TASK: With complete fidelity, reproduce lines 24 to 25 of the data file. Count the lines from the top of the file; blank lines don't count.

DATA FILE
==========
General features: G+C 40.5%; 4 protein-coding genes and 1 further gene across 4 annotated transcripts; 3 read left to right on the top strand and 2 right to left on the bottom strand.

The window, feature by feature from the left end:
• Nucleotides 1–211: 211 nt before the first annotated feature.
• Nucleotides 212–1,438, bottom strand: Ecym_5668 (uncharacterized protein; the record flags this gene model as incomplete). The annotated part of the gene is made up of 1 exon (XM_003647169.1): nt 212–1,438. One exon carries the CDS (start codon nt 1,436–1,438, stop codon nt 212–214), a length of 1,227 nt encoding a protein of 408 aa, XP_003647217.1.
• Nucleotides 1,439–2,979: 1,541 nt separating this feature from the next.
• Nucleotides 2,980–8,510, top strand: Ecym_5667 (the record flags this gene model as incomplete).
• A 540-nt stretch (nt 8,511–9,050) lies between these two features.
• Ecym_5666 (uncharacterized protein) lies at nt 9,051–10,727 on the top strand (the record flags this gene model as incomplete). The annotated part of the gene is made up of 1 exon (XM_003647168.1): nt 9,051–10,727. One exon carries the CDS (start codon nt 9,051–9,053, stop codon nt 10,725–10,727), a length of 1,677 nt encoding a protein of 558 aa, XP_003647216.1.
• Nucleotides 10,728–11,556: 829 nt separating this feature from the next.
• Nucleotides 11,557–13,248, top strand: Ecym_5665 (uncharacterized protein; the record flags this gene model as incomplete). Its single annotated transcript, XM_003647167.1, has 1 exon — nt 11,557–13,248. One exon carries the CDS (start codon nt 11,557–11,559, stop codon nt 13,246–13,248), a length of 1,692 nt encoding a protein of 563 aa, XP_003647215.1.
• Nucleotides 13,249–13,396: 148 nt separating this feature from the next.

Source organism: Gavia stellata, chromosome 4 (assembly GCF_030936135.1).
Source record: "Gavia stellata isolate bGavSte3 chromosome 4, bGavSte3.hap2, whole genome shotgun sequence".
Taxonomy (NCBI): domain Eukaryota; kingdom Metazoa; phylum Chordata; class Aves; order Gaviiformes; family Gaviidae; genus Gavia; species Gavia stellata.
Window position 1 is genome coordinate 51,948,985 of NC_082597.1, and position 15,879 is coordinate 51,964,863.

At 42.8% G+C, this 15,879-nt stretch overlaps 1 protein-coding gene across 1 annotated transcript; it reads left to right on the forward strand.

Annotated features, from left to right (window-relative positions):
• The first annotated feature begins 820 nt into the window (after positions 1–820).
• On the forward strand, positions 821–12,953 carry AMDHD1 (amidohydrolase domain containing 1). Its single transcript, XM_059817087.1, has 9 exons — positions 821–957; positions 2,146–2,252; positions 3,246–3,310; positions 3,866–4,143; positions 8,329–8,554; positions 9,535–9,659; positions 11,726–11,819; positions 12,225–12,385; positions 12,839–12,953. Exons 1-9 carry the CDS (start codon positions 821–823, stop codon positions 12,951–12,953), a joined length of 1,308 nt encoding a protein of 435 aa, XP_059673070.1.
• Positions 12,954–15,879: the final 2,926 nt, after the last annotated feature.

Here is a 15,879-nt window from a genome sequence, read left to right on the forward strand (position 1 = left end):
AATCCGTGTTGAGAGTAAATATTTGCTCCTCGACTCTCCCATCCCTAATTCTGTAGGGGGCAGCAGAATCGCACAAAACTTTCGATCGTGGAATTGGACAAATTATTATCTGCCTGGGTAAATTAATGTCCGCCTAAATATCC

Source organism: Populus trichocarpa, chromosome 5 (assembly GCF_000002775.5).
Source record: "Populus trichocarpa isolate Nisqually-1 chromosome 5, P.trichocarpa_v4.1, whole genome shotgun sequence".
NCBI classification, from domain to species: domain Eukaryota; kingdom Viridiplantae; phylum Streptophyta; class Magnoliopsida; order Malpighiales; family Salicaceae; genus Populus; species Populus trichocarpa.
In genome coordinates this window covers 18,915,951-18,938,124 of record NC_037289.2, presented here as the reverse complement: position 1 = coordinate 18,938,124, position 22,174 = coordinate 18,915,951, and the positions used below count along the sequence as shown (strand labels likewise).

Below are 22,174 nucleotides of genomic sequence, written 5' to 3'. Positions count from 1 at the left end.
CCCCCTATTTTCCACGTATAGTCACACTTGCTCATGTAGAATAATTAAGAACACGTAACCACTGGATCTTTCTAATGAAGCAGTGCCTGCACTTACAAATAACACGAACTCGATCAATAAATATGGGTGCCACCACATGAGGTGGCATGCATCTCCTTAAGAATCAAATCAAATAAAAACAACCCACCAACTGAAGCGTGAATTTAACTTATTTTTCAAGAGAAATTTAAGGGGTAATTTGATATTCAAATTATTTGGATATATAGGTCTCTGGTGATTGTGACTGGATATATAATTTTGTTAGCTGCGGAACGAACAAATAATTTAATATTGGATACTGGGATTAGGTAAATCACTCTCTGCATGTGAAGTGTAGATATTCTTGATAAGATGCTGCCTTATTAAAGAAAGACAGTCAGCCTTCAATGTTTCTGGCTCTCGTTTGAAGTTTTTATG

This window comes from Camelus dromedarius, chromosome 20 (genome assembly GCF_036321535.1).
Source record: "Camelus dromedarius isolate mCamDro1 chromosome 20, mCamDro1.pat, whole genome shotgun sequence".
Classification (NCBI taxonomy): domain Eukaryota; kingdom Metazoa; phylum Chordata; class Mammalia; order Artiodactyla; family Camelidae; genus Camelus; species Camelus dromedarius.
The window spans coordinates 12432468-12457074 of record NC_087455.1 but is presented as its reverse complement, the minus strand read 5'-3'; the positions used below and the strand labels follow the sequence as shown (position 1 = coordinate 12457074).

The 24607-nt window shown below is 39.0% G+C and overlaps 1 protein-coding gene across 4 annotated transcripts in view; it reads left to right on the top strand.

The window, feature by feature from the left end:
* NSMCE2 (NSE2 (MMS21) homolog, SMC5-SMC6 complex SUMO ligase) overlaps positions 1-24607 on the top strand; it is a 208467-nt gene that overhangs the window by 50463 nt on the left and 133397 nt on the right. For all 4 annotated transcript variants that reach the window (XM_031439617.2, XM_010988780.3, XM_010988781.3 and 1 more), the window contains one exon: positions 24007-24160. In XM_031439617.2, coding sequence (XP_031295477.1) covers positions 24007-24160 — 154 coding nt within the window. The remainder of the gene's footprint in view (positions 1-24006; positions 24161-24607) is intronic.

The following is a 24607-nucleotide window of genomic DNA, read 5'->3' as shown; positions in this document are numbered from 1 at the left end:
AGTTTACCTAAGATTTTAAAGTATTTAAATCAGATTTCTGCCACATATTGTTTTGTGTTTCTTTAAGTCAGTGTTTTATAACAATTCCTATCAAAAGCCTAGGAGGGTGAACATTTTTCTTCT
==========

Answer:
Source record: "Populus trichocarpa isolate Nisqually-1 chromosome 5, P.trichocarpa_v4.1, whole genome shotgun sequence".
NCBI classification, from domain to species: domain Eukaryota; kingdom Viridiplantae; phylum Streptophyta; class Magnoliopsida; order Malpighiales; family Salicaceae; genus Populus; species Populus trichocarpa.